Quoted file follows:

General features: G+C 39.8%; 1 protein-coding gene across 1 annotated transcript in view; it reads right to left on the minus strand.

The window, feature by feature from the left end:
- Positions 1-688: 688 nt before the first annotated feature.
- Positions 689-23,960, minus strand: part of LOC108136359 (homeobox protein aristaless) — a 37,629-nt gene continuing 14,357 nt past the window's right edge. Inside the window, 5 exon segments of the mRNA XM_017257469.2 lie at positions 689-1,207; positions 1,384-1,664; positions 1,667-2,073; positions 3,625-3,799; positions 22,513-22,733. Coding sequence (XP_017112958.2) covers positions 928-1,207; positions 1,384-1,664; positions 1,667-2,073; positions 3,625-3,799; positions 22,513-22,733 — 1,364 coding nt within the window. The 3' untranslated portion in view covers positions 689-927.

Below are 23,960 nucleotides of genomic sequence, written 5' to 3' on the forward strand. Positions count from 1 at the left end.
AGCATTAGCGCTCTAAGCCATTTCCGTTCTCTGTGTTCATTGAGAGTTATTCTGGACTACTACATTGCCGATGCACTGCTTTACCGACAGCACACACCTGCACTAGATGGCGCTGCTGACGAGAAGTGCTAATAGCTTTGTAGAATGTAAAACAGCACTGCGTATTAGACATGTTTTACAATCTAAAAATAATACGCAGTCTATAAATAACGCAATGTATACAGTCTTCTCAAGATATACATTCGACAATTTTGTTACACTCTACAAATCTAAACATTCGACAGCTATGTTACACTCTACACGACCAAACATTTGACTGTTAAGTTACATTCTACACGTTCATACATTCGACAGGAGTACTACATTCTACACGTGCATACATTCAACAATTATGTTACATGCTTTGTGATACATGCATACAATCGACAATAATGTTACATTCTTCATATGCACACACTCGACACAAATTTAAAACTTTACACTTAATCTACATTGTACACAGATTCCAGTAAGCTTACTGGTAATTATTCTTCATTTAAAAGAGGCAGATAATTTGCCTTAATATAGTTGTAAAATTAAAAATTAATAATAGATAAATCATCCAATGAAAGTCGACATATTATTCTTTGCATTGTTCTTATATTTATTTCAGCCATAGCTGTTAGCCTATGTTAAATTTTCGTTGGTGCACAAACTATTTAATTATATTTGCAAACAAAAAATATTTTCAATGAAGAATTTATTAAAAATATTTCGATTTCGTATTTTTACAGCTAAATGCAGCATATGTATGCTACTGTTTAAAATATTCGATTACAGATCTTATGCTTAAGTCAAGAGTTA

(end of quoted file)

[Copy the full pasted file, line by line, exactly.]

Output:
General features: G+C 39.8%; 1 protein-coding gene across 1 annotated transcript in view; it reads right to left on the minus strand.

The window, feature by feature from the left end:
- Positions 1-688: 688 nt before the first annotated feature.
- Positions 689-23,960, minus strand: part of LOC108136359 (homeobox protein aristaless) — a 37,629-nt gene continuing 14,357 nt past the window's right edge. Inside the window, 5 exon segments of the mRNA XM_017257469.2 lie at positions 689-1,207; positions 1,384-1,664; positions 1,667-2,073; positions 3,625-3,799; positions 22,513-22,733. Coding sequence (XP_017112958.2) covers positions 928-1,207; positions 1,384-1,664; positions 1,667-2,073; positions 3,625-3,799; positions 22,513-22,733 — 1,364 coding nt within the window. The 3' untranslated portion in view covers positions 689-927.

Below are 23,960 nucleotides of genomic sequence, written 5' to 3' on the forward strand. Positions count from 1 at the left end.
AGCATTAGCGCTCTAAGCCATTTCCGTTCTCTGTGTTCATTGAGAGTTATTCTGGACTACTACATTGCCGATGCACTGCTTTACCGACAGCACACACCTGCACTAGATGGCGCTGCTGACGAGAAGTGCTAATAGCTTTGTAGAATGTAAAACAGCACTGCGTATTAGACATGTTTTACAATCTAAAAATAATACGCAGTCTATAAATAACGCAATGTATACAGTCTTCTCAAGATATACATTCGACAATTTTGTTACACTCTACAAATCTAAACATTCGACAGCTATGTTACACTCTACACGACCAAACATTTGACTGTTAAGTTACATTCTACACGTTCATACATTCGACAGGAGTACTACATTCTACACGTGCATACATTCAACAATTATGTTACATGCTTTGTGATACATGCATACAATCGACAATAATGTTACATTCTTCATATGCACACACTCGACACAAATTTAAAACTTTACACTTAATCTACATTGTACACAGATTCCAGTAAGCTTACTGGTAATTATTCTTCATTTAAAAGAGGCAGATAATTTGCCTTAATATAGTTGTAAAATTAAAAATTAATAATAGATAAATCATCCAATGAAAGTCGACATATTATTCTTTGCATTGTTCTTATATTTATTTCAGCCATAGCTGTTAGCCTATGTTAAATTTTCGTTGGTGCACAAACTATTTAATTATATTTGCAAACAAAAAATATTTTCAATGAAGAATTTATTAAAAATATTTCGATTTCGTATTTTTACAGCTAAATGCAGCATATGTATGCTACTGTTTAAAATATTCGATTACAGATCTTATGCTTAAGTCAAGAGTTA